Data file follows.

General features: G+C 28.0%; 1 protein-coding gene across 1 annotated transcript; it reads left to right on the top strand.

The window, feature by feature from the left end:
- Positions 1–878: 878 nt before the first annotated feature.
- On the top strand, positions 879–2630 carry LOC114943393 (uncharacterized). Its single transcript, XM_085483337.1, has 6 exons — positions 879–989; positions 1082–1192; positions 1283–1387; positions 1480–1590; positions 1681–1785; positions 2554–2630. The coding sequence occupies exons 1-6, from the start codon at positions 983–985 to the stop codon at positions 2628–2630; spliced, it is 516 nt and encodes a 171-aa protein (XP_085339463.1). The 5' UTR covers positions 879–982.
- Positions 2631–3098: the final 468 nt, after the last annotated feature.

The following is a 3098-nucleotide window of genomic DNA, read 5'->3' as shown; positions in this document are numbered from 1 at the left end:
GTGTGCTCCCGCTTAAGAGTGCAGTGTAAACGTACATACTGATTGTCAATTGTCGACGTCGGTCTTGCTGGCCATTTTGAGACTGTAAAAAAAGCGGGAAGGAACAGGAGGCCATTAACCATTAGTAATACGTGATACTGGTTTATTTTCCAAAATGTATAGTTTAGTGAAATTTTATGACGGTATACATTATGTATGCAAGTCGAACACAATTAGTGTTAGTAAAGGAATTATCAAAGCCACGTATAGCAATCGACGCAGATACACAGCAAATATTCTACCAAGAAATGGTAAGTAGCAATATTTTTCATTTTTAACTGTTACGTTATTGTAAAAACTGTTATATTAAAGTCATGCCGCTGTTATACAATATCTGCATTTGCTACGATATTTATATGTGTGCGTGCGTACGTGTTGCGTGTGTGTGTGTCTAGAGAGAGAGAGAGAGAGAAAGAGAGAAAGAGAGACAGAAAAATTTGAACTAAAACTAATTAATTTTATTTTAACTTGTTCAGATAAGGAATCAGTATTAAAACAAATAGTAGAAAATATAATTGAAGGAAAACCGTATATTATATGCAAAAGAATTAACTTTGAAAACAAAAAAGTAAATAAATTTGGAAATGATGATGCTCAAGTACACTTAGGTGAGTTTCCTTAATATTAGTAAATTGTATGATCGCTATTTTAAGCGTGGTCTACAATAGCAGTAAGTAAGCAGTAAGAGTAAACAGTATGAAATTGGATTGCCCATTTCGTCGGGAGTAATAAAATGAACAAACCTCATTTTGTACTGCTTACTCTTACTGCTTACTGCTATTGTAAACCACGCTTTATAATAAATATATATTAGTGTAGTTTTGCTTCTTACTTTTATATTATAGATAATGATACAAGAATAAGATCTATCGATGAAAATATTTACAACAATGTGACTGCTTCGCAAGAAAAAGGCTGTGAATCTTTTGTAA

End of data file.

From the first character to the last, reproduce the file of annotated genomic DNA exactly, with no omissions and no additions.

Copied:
General features: G+C 28.0%; 1 protein-coding gene across 1 annotated transcript; it reads left to right on the top strand.

The window, feature by feature from the left end:
- Positions 1–878: 878 nt before the first annotated feature.
- On the top strand, positions 879–2630 carry LOC114943393 (uncharacterized). Its single transcript, XM_085483337.1, has 6 exons — positions 879–989; positions 1082–1192; positions 1283–1387; positions 1480–1590; positions 1681–1785; positions 2554–2630. The coding sequence occupies exons 1-6, from the start codon at positions 983–985 to the stop codon at positions 2628–2630; spliced, it is 516 nt and encodes a 171-aa protein (XP_085339463.1). The 5' UTR covers positions 879–982.
- Positions 2631–3098: the final 468 nt, after the last annotated feature.

The following is a 3098-nucleotide window of genomic DNA, read 5'->3' as shown; positions in this document are numbered from 1 at the left end:
GTGTGCTCCCGCTTAAGAGTGCAGTGTAAACGTACATACTGATTGTCAATTGTCGACGTCGGTCTTGCTGGCCATTTTGAGACTGTAAAAAAAGCGGGAAGGAACAGGAGGCCATTAACCATTAGTAATACGTGATACTGGTTTATTTTCCAAAATGTATAGTTTAGTGAAATTTTATGACGGTATACATTATGTATGCAAGTCGAACACAATTAGTGTTAGTAAAGGAATTATCAAAGCCACGTATAGCAATCGACGCAGATACACAGCAAATATTCTACCAAGAAATGGTAAGTAGCAATATTTTTCATTTTTAACTGTTACGTTATTGTAAAAACTGTTATATTAAAGTCATGCCGCTGTTATACAATATCTGCATTTGCTACGATATTTATATGTGTGCGTGCGTACGTGTTGCGTGTGTGTGTGTCTAGAGAGAGAGAGAGAGAGAAAGAGAGAAAGAGAGACAGAAAAATTTGAACTAAAACTAATTAATTTTATTTTAACTTGTTCAGATAAGGAATCAGTATTAAAACAAATAGTAGAAAATATAATTGAAGGAAAACCGTATATTATATGCAAAAGAATTAACTTTGAAAACAAAAAAGTAAATAAATTTGGAAATGATGATGCTCAAGTACACTTAGGTGAGTTTCCTTAATATTAGTAAATTGTATGATCGCTATTTTAAGCGTGGTCTACAATAGCAGTAAGTAAGCAGTAAGAGTAAACAGTATGAAATTGGATTGCCCATTTCGTCGGGAGTAATAAAATGAACAAACCTCATTTTGTACTGCTTACTCTTACTGCTTACTGCTATTGTAAACCACGCTTTATAATAAATATATATTAGTGTAGTTTTGCTTCTTACTTTTATATTATAGATAATGATACAAGAATAAGATCTATCGATGAAAATATTTACAACAATGTGACTGCTTCGCAAGAAAAAGGCTGTGAATCTTTTGTAA